After Rome 78, Nares made a political documentary—a controversial 1980 video interview with an IRA member titled No Japs at My Funeral—but turned to other forms of art for much of the remaining decade, never realizing projects like a feature script he penned with Gary Indiana. "Around '82, '83, I began to concentrate on the painting," he says. "I'd made these movies and became really disillusioned with film in the way I was trying to pursue it. I was one of those guys who always wanted to do everything—and, around that time, I realized I couldn't." And, Nares adds, the social makeup of the downtown world changed; fertile collaborations between closely knit networks of writers, artists, filmmakers, and musicians gave way to more fragmented and segregated scenes.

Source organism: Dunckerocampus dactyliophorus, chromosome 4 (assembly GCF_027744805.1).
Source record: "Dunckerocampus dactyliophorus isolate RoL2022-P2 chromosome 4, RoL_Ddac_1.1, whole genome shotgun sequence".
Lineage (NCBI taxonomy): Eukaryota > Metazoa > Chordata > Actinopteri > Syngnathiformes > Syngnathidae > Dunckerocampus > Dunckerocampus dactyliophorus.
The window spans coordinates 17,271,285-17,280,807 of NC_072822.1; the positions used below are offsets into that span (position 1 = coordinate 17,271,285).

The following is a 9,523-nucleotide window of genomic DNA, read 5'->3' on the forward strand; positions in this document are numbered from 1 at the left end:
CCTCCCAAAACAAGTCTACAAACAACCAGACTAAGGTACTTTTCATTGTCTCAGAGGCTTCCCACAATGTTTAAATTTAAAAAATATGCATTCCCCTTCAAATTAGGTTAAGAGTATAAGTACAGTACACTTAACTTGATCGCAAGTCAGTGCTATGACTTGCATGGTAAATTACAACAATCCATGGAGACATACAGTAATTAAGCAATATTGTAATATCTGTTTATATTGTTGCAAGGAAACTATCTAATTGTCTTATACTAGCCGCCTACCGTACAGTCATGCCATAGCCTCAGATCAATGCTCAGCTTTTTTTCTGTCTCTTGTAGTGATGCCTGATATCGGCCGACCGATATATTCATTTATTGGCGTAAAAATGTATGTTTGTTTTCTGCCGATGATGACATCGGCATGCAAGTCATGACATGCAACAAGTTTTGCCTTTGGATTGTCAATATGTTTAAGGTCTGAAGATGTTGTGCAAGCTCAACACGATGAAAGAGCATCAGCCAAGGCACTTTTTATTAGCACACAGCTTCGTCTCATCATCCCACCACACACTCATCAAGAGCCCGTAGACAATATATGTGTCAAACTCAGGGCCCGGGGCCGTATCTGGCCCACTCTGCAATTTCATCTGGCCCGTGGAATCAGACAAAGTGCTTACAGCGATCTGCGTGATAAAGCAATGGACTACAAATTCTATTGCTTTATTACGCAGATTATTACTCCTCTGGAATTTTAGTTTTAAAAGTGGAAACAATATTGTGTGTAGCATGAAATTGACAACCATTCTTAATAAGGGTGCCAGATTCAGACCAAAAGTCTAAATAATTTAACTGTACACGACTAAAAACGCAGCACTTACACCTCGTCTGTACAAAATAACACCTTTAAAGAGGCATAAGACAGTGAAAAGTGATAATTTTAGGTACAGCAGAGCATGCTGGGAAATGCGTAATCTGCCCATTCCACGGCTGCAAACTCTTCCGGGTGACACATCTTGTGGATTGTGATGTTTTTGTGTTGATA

In more recent years, however, he's returned to making moving-image work, some recalling the simple structures of the first films: Paper Factory, a video made last year, uses rhythmic editing to create an audio collage from plastic tubing thrown around in his studio. The edgy threat of danger may be softened, but the direct simplicity remains. "I liked the instant results," he says of the early work. "Make something quietly by yourself, and it would be there. In a funny way, I've come back to making films in the same way that I used to."
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